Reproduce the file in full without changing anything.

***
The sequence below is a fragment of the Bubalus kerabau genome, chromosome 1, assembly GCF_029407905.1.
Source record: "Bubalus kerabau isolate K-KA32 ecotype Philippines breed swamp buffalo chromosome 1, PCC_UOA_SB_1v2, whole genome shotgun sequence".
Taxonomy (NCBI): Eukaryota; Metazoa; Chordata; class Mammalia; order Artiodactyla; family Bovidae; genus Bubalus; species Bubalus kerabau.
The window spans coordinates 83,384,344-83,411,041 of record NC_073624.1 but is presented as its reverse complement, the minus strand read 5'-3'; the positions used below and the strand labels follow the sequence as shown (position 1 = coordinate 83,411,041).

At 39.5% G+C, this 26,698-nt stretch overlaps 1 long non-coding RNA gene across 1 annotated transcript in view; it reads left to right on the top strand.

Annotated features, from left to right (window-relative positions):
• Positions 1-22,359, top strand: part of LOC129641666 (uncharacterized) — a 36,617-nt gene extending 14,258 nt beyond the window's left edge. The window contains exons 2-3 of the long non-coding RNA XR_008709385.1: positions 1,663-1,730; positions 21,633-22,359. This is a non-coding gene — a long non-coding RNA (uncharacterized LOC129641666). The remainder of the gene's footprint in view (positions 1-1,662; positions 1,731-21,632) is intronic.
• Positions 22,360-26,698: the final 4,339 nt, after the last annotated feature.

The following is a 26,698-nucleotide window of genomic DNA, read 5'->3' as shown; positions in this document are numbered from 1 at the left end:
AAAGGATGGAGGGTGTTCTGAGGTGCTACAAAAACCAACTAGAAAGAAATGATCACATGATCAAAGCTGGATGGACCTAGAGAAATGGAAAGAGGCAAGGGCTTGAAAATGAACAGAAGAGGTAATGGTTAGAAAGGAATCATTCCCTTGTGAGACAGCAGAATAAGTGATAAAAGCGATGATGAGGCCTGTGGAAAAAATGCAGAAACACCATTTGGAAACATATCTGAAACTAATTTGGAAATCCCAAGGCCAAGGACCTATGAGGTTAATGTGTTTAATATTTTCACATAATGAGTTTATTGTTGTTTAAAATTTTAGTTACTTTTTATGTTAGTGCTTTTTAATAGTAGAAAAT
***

The sequence below is a fragment of the Bubalus kerabau genome, chromosome 1, assembly GCF_029407905.1.
Source record: "Bubalus kerabau isolate K-KA32 ecotype Philippines breed swamp buffalo chromosome 1, PCC_UOA_SB_1v2, whole genome shotgun sequence".
Taxonomy (NCBI): Eukaryota; Metazoa; Chordata; class Mammalia; order Artiodactyla; family Bovidae; genus Bubalus; species Bubalus kerabau.
The window spans coordinates 83,384,344-83,411,041 of record NC_073624.1 but is presented as its reverse complement, the minus strand read 5'-3'; the positions used below and the strand labels follow the sequence as shown (position 1 = coordinate 83,411,041).

At 39.5% G+C, this 26,698-nt stretch overlaps 1 long non-coding RNA gene across 1 annotated transcript in view; it reads left to right on the top strand.

Annotated features, from left to right (window-relative positions):
• Positions 1-22,359, top strand: part of LOC129641666 (uncharacterized) — a 36,617-nt gene extending 14,258 nt beyond the window's left edge. The window contains exons 2-3 of the long non-coding RNA XR_008709385.1: positions 1,663-1,730; positions 21,633-22,359. This is a non-coding gene — a long non-coding RNA (uncharacterized LOC129641666). The remainder of the gene's footprint in view (positions 1-1,662; positions 1,731-21,632) is intronic.
• Positions 22,360-26,698: the final 4,339 nt, after the last annotated feature.

The following is a 26,698-nucleotide window of genomic DNA, read 5'->3' as shown; positions in this document are numbered from 1 at the left end:
AAAGGATGGAGGGTGTTCTGAGGTGCTACAAAAACCAACTAGAAAGAAATGATCACATGATCAAAGCTGGATGGACCTAGAGAAATGGAAAGAGGCAAGGGCTTGAAAATGAACAGAAGAGGTAATGGTTAGAAAGGAATCATTCCCTTGTGAGACAGCAGAATAAGTGATAAAAGCGATGATGAGGCCTGTGGAAAAAATGCAGAAACACCATTTGGAAACATATCTGAAACTAATTTGGAAATCCCAAGGCCAAGGACCTATGAGGTTAATGTGTTTAATATTTTCACATAATGAGTTTATTGTTGTTTAAAATTTTAGTTACTTTTTATGTTAGTGCTTTTTAATAGTAGAAAAT